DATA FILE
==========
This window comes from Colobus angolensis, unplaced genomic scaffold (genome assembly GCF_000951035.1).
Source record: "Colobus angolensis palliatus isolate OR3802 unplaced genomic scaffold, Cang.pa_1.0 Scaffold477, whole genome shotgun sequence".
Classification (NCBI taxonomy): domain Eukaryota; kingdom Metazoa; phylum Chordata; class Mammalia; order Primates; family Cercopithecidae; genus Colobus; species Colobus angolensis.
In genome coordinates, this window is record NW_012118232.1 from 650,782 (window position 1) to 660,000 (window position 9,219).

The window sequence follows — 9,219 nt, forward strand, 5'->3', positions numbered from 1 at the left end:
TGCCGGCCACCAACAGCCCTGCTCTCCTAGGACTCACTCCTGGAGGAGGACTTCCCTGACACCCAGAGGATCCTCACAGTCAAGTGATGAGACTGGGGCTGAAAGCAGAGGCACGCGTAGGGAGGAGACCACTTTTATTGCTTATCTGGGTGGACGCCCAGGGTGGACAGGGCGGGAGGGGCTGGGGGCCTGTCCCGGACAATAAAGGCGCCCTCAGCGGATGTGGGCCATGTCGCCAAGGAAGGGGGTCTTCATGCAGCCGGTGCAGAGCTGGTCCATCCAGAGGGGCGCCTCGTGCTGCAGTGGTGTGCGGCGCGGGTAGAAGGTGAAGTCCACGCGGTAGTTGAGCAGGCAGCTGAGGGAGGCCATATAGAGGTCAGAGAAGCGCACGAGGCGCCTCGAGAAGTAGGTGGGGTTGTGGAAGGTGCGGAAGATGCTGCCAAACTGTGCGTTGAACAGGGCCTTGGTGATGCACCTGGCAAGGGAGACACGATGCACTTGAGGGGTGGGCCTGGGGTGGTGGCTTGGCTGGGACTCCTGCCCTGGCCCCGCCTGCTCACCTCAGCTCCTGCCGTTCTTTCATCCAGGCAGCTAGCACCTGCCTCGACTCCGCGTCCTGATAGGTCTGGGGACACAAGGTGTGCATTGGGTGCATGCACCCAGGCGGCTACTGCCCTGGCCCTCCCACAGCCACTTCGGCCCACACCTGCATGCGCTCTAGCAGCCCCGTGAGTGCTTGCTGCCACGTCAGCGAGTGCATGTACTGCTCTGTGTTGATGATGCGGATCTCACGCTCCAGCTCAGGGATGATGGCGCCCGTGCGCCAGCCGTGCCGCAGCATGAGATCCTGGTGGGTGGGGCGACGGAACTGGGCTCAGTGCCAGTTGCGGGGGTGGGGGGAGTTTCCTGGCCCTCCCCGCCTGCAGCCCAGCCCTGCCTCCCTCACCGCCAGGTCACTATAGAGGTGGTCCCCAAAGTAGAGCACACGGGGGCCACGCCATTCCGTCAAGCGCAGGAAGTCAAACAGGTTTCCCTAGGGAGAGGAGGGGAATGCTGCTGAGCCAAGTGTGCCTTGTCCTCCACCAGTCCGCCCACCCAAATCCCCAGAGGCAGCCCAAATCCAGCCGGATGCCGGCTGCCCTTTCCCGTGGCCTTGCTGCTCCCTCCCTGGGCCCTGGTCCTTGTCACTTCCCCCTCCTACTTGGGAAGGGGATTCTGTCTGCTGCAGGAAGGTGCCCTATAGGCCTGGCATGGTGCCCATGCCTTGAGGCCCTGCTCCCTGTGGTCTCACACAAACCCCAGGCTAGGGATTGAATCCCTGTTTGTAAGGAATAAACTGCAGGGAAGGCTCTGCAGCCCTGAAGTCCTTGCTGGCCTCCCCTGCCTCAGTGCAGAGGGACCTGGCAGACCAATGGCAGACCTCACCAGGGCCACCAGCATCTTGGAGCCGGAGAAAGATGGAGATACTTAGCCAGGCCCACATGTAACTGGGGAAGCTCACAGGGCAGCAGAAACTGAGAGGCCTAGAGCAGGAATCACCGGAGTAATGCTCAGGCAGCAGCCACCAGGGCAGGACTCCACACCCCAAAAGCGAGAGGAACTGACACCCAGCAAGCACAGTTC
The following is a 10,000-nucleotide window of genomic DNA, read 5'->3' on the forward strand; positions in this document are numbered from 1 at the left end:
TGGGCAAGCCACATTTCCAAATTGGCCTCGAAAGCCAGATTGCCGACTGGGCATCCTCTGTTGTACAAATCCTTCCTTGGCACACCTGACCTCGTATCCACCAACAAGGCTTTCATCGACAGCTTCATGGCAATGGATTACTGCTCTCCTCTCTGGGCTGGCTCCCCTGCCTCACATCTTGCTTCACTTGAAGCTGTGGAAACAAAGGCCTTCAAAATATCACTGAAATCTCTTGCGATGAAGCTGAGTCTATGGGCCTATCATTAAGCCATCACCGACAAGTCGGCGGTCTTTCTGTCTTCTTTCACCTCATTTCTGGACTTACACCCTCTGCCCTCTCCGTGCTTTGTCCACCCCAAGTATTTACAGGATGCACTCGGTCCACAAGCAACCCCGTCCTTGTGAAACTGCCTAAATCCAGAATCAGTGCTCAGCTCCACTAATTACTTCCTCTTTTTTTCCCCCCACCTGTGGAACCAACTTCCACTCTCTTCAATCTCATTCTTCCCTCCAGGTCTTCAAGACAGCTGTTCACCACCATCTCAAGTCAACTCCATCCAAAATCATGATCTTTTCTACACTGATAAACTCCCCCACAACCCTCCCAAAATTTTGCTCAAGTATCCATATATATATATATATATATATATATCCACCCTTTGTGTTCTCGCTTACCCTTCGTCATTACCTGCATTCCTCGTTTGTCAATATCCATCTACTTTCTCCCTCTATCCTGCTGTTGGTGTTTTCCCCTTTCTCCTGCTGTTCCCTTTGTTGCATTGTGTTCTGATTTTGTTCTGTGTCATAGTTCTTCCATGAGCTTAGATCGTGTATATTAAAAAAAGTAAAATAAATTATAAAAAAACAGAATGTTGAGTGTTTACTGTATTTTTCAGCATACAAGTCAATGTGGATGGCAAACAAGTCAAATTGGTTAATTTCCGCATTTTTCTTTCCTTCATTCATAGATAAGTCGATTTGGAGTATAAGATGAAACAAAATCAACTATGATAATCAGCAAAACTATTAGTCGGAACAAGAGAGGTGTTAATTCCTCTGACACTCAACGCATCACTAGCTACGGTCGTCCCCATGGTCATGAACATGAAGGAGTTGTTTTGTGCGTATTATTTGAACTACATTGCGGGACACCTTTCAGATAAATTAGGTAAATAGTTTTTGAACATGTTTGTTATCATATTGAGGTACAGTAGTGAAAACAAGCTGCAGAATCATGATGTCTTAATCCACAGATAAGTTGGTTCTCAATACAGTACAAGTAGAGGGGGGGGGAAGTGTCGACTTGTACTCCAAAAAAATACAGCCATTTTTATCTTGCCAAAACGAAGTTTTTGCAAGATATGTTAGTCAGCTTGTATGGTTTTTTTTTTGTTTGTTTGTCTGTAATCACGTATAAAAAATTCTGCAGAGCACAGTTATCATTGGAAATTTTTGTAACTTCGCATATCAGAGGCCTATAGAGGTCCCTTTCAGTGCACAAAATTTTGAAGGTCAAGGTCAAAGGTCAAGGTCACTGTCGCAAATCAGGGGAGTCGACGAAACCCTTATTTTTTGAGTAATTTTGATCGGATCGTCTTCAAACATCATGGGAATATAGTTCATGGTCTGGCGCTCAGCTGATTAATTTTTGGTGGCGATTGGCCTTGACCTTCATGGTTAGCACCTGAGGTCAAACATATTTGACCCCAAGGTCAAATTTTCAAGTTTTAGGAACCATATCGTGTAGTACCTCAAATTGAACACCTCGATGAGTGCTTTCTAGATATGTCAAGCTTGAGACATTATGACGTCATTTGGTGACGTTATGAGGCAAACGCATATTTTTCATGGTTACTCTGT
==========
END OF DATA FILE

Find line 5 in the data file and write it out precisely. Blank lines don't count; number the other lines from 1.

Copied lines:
The window sequence follows — 9,219 nt, forward strand, 5'->3', positions numbered from 1 at the left end: